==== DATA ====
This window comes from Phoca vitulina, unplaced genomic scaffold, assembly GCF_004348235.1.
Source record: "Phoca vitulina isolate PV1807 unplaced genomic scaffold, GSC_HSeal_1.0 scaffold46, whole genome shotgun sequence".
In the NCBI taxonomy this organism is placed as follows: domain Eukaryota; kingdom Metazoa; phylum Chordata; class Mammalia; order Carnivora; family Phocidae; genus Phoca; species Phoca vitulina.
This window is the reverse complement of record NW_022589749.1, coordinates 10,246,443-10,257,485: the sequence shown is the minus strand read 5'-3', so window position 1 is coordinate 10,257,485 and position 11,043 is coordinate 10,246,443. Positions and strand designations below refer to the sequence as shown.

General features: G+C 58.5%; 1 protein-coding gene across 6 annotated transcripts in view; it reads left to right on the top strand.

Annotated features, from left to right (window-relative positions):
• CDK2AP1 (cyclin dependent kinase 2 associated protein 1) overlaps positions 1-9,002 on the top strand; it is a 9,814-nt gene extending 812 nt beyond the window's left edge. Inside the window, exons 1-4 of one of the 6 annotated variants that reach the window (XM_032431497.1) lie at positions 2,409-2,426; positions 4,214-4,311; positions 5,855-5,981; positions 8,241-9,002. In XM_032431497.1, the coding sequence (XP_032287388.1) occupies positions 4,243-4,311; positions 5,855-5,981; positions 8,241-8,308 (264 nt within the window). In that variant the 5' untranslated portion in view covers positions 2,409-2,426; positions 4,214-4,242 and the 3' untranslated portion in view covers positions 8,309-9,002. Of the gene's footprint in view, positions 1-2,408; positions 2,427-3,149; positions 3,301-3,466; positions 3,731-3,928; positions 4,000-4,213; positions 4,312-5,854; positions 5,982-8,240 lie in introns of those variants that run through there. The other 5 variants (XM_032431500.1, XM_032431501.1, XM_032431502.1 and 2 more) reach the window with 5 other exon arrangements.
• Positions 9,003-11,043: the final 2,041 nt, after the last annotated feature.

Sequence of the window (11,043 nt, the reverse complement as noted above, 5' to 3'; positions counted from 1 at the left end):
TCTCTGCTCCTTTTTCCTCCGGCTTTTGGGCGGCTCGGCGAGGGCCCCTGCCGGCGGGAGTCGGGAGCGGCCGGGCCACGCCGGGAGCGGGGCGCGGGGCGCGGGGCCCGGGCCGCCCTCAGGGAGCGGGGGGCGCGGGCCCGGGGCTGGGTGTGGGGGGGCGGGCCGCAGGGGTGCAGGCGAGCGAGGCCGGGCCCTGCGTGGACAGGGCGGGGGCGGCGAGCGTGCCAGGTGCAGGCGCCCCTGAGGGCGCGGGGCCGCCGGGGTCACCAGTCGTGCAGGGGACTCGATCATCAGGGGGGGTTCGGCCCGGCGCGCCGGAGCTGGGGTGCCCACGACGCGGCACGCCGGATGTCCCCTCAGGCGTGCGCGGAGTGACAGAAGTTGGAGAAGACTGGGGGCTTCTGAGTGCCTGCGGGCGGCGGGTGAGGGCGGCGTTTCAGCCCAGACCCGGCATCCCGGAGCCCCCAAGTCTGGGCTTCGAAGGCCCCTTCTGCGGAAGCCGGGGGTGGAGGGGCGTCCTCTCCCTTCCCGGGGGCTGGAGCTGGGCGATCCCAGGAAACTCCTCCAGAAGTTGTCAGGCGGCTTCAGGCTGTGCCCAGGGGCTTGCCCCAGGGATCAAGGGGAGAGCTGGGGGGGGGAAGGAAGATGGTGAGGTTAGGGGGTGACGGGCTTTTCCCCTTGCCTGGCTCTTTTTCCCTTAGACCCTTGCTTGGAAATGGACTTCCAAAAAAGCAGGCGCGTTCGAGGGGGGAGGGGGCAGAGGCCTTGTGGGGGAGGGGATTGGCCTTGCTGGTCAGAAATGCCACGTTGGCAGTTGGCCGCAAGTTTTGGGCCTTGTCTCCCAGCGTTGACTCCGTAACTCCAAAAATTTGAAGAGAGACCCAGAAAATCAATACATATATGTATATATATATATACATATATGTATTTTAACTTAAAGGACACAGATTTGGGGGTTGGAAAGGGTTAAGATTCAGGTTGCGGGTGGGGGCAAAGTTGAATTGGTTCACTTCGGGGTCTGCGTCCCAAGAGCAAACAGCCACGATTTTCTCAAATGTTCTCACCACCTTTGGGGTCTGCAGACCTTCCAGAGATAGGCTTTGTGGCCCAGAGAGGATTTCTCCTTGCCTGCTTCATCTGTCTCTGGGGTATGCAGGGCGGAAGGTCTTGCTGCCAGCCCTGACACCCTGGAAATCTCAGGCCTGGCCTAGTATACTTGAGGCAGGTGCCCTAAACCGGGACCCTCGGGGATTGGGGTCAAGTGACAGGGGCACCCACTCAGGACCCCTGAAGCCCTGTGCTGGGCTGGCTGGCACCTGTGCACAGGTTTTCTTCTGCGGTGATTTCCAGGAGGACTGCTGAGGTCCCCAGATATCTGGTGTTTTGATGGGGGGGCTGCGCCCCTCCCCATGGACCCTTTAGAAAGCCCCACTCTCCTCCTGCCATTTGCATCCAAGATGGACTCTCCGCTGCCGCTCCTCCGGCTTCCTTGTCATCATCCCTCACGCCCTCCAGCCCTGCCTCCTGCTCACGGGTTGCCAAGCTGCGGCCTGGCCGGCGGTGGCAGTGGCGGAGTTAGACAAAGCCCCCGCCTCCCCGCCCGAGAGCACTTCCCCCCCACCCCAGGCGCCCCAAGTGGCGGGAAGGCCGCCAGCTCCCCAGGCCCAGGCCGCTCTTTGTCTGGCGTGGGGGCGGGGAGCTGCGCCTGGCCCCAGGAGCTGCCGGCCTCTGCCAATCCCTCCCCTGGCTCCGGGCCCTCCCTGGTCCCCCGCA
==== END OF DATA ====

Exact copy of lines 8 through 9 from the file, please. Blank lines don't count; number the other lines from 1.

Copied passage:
• Positions 9,003-11,043: the final 2,041 nt, after the last annotated feature.

Sequence of the window (11,043 nt, the reverse complement as noted above, 5' to 3'; positions counted from 1 at the left end):